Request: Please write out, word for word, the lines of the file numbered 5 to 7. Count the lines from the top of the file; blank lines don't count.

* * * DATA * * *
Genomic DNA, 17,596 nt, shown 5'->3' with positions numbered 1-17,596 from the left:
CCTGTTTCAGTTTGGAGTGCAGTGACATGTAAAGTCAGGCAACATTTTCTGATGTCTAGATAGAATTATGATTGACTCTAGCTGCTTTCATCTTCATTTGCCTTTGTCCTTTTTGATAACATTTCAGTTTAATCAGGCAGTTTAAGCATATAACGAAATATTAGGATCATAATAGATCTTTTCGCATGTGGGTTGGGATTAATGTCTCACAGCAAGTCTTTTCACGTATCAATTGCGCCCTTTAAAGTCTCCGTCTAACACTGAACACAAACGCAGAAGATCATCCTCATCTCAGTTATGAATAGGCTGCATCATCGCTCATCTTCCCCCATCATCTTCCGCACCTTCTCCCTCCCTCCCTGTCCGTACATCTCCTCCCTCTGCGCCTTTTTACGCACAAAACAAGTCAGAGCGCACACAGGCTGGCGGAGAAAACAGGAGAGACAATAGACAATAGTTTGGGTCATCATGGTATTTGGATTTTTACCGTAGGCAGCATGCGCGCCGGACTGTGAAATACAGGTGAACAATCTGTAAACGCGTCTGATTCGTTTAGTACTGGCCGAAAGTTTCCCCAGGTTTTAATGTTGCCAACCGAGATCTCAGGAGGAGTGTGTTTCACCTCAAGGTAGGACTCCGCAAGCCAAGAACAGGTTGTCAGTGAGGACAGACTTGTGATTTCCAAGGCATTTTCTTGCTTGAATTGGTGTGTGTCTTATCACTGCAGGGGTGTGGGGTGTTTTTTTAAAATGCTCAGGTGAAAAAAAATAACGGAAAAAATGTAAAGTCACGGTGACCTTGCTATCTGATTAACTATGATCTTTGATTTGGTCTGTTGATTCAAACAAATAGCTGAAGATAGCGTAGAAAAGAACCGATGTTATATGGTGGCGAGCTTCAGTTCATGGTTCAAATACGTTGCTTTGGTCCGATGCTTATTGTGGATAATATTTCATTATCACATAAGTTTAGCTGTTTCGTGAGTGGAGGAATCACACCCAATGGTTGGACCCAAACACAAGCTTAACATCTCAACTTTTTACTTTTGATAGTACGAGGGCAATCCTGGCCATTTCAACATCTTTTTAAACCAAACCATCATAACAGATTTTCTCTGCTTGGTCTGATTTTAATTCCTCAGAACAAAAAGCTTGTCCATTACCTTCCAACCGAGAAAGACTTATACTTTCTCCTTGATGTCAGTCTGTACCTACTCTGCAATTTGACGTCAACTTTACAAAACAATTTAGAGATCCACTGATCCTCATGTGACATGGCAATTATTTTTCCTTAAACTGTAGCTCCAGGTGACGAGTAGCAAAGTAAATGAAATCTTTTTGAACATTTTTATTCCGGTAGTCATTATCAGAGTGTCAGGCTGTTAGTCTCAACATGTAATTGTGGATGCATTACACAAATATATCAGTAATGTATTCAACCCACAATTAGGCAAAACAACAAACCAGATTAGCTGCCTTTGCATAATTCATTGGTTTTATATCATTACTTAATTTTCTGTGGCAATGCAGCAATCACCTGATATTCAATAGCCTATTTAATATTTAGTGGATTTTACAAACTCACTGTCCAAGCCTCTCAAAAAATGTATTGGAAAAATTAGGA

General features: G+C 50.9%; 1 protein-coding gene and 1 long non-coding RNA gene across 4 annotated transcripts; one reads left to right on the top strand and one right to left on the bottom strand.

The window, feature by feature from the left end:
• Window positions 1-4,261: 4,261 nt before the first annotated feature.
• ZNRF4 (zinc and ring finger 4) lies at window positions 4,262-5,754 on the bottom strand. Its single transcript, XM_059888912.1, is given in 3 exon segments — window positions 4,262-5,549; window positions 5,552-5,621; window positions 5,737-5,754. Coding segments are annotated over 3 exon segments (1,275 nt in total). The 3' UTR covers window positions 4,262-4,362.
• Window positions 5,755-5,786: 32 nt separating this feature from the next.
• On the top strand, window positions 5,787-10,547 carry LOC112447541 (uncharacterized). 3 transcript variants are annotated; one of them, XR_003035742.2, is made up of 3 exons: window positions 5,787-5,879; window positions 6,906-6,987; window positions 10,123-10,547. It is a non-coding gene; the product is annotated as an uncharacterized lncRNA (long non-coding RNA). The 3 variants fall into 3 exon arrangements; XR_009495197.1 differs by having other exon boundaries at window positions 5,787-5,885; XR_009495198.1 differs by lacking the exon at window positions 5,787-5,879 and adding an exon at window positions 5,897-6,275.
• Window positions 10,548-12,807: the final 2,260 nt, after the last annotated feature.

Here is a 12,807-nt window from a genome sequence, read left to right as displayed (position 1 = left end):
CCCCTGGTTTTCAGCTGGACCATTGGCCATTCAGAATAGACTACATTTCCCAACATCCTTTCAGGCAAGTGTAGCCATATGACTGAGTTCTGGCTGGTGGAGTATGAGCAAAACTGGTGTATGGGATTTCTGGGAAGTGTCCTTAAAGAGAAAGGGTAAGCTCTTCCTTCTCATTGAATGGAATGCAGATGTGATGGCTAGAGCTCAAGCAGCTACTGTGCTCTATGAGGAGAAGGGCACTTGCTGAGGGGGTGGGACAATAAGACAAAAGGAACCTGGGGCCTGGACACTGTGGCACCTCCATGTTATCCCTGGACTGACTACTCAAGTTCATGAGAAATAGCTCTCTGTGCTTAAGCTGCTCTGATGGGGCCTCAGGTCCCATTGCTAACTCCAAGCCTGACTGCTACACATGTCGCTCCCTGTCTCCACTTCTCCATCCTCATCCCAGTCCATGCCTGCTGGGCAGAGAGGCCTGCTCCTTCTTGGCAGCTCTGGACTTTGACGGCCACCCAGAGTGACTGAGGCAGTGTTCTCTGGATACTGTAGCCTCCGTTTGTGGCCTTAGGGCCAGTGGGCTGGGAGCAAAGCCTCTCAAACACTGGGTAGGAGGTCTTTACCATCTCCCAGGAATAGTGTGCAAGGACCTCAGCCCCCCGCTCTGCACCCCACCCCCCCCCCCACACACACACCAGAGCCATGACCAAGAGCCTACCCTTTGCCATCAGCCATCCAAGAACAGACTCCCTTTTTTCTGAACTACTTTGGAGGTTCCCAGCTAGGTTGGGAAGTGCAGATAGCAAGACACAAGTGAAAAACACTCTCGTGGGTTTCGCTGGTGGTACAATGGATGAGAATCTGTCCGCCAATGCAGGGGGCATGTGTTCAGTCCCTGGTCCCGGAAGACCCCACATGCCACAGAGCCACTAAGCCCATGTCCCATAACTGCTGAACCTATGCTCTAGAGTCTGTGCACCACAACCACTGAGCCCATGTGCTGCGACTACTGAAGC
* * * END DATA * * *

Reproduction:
• Window positions 1-4,261: 4,261 nt before the first annotated feature.
• ZNRF4 (zinc and ring finger 4) lies at window positions 4,262-5,754 on the bottom strand. Its single transcript, XM_059888912.1, is given in 3 exon segments — window positions 4,262-5,549; window positions 5,552-5,621; window positions 5,737-5,754. Coding segments are annotated over 3 exon segments (1,275 nt in total). The 3' UTR covers window positions 4,262-4,362.
• Window positions 5,755-5,786: 32 nt separating this feature from the next.